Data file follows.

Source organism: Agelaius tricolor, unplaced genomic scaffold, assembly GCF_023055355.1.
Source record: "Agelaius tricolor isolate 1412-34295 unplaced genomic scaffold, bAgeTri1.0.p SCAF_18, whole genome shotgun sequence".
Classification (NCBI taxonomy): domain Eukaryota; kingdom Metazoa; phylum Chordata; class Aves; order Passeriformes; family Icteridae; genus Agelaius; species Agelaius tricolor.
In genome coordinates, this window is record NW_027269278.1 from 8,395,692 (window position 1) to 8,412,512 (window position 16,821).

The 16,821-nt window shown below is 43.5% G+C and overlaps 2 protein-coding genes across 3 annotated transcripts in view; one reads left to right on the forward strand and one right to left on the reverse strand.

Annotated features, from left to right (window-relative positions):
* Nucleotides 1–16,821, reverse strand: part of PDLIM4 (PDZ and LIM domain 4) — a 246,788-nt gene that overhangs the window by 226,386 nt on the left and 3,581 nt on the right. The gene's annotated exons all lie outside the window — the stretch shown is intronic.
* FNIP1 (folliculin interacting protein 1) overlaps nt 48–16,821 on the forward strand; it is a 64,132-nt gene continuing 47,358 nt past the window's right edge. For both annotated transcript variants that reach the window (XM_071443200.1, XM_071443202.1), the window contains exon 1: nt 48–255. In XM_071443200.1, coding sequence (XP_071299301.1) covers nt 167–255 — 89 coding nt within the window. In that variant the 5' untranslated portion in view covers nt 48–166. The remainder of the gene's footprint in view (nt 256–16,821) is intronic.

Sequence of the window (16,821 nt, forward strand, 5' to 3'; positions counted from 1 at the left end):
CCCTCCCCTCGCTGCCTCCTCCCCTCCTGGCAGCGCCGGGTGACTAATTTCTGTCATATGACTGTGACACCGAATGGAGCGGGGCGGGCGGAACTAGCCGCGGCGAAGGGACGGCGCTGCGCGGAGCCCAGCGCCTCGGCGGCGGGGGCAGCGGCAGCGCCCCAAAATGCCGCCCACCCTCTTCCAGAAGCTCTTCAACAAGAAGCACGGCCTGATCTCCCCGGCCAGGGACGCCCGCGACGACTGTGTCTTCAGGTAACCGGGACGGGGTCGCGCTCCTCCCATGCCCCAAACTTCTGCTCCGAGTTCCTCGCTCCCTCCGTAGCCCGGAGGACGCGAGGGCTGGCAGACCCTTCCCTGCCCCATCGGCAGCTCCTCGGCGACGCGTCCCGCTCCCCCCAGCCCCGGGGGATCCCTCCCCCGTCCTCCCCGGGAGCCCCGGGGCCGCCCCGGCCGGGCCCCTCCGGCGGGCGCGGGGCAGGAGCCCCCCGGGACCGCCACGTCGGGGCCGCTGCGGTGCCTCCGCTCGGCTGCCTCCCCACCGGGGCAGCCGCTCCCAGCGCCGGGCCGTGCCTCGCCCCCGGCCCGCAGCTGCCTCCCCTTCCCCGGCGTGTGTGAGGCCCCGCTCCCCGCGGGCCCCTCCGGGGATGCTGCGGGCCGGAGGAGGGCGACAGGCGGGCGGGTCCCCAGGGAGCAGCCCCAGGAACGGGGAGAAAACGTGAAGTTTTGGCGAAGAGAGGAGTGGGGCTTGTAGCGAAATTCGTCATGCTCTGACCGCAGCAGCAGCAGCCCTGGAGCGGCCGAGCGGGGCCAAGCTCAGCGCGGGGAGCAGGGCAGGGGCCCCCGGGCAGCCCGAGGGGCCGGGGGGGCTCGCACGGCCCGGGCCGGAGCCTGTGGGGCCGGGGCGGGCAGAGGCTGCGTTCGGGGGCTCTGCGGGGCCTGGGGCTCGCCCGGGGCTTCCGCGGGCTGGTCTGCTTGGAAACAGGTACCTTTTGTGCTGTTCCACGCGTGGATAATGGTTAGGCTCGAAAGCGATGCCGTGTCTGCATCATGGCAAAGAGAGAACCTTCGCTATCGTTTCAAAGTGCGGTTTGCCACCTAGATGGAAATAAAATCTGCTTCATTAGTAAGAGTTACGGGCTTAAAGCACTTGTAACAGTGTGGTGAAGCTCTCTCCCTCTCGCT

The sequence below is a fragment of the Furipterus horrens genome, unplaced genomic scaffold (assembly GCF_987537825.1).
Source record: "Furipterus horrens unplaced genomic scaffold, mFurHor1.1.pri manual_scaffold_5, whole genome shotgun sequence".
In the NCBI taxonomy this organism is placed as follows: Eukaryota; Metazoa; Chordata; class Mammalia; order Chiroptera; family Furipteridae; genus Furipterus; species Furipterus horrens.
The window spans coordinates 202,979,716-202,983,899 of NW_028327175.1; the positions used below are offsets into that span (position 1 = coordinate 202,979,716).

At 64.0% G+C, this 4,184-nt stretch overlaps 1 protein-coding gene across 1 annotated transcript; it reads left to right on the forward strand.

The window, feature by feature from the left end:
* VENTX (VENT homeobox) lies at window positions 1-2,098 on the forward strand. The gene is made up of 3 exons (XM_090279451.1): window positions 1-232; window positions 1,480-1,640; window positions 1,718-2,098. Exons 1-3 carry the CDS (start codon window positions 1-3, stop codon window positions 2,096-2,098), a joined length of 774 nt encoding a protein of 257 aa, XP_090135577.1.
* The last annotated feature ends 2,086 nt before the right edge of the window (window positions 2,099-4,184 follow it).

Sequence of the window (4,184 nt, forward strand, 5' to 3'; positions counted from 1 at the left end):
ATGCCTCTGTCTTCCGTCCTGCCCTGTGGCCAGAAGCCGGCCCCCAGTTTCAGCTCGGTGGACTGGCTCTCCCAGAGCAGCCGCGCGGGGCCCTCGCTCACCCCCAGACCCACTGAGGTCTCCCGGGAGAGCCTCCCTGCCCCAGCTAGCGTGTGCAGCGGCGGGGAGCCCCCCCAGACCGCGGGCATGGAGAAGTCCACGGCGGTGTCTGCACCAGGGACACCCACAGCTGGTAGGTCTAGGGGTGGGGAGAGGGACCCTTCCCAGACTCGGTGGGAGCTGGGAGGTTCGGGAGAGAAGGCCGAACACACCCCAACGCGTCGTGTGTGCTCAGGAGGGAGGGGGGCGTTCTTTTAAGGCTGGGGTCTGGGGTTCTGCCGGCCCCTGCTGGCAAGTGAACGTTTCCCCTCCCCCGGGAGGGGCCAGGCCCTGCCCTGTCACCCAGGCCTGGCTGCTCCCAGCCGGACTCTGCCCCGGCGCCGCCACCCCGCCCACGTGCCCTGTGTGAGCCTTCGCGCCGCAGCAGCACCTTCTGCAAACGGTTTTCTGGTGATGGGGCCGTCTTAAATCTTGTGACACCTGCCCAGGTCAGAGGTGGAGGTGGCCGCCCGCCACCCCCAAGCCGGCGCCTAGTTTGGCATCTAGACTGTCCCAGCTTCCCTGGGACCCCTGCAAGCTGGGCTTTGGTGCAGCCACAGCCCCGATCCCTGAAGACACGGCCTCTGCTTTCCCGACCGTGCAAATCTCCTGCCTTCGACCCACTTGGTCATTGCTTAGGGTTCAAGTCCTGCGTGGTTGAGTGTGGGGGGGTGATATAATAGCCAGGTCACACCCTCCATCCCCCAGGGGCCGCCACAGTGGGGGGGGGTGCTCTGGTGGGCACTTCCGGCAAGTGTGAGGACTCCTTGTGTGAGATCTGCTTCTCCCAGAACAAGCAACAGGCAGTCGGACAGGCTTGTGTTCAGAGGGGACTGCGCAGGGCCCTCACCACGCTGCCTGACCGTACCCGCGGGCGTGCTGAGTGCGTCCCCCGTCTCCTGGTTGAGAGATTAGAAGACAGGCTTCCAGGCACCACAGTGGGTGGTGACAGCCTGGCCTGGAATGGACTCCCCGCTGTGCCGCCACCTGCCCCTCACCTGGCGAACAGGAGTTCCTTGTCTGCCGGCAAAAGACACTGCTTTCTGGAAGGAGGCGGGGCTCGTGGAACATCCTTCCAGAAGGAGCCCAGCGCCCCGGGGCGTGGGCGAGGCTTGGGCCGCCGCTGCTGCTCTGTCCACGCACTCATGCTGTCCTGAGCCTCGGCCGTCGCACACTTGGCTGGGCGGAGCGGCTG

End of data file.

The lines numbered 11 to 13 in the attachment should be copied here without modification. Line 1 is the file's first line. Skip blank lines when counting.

The sequence below is a fragment of the Furipterus horrens genome, unplaced genomic scaffold (assembly GCF_987537825.1).
Source record: "Furipterus horrens unplaced genomic scaffold, mFurHor1.1.pri manual_scaffold_5, whole genome shotgun sequence".
In the NCBI taxonomy this organism is placed as follows: Eukaryota; Metazoa; Chordata; class Mammalia; order Chiroptera; family Furipteridae; genus Furipterus; species Furipterus horrens.